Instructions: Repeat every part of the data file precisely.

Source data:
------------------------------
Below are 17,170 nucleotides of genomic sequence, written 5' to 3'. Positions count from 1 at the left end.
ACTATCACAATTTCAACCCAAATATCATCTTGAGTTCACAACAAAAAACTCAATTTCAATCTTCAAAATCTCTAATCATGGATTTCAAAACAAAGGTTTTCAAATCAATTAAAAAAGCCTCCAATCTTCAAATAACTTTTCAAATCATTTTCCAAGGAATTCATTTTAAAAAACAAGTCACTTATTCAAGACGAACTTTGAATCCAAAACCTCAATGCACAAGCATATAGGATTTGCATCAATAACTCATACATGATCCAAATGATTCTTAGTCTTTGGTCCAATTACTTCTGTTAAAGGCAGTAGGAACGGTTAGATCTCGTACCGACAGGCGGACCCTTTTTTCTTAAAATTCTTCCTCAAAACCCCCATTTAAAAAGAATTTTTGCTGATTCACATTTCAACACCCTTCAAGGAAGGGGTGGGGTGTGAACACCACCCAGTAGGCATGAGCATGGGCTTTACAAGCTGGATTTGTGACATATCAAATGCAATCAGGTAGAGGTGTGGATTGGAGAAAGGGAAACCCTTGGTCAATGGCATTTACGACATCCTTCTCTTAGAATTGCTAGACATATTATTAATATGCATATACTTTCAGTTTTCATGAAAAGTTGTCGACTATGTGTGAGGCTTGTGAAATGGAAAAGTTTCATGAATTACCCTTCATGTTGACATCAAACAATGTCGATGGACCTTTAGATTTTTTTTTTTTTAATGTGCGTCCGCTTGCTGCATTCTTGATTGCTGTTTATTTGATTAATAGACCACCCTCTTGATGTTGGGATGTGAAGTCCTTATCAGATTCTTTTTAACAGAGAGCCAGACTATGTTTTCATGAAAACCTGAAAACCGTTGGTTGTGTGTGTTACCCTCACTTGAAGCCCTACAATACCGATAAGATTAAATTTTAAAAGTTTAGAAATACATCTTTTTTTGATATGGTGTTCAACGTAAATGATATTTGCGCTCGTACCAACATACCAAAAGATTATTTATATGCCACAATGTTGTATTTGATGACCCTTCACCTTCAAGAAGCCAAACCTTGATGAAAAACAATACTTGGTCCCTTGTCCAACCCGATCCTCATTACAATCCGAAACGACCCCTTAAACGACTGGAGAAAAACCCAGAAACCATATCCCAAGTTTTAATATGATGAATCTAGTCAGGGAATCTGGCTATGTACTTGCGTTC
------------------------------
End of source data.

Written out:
Below are 17,170 nucleotides of genomic sequence, written 5' to 3'. Positions count from 1 at the left end.
ACTATCACAATTTCAACCCAAATATCATCTTGAGTTCACAACAAAAAACTCAATTTCAATCTTCAAAATCTCTAATCATGGATTTCAAAACAAAGGTTTTCAAATCAATTAAAAAAGCCTCCAATCTTCAAATAACTTTTCAAATCATTTTCCAAGGAATTCATTTTAAAAAACAAGTCACTTATTCAAGACGAACTTTGAATCCAAAACCTCAATGCACAAGCATATAGGATTTGCATCAATAACTCATACATGATCCAAATGATTCTTAGTCTTTGGTCCAATTACTTCTGTTAAAGGCAGTAGGAACGGTTAGATCTCGTACCGACAGGCGGACCCTTTTTTCTTAAAATTCTTCCTCAAAACCCCCATTTAAAAAGAATTTTTGCTGATTCACATTTCAACACCCTTCAAGGAAGGGGTGGGGTGTGAACACCACCCAGTAGGCATGAGCATGGGCTTTACAAGCTGGATTTGTGACATATCAAATGCAATCAGGTAGAGGTGTGGATTGGAGAAAGGGAAACCCTTGGTCAATGGCATTTACGACATCCTTCTCTTAGAATTGCTAGACATATTATTAATATGCATATACTTTCAGTTTTCATGAAAAGTTGTCGACTATGTGTGAGGCTTGTGAAATGGAAAAGTTTCATGAATTACCCTTCATGTTGACATCAAACAATGTCGATGGACCTTTAGATTTTTTTTTTTTTAATGTGCGTCCGCTTGCTGCATTCTTGATTGCTGTTTATTTGATTAATAGACCACCCTCTTGATGTTGGGATGTGAAGTCCTTATCAGATTCTTTTTAACAGAGAGCCAGACTATGTTTTCATGAAAACCTGAAAACCGTTGGTTGTGTGTGTTACCCTCACTTGAAGCCCTACAATACCGATAAGATTAAATTTTAAAAGTTTAGAAATACATCTTTTTTTGATATGGTGTTCAACGTAAATGATATTTGCGCTCGTACCAACATACCAAAAGATTATTTATATGCCACAATGTTGTATTTGATGACCCTTCACCTTCAAGAAGCCAAACCTTGATGAAAAACAATACTTGGTCCCTTGTCCAACCCGATCCTCATTACAATCCGAAACGACCCCTTAAACGACTGGAGAAAAACCCAGAAACCATATCCCAAGTTTTAATATGATGAATCTAGTCAGGGAATCTGGCTATGTACTTGCGTTC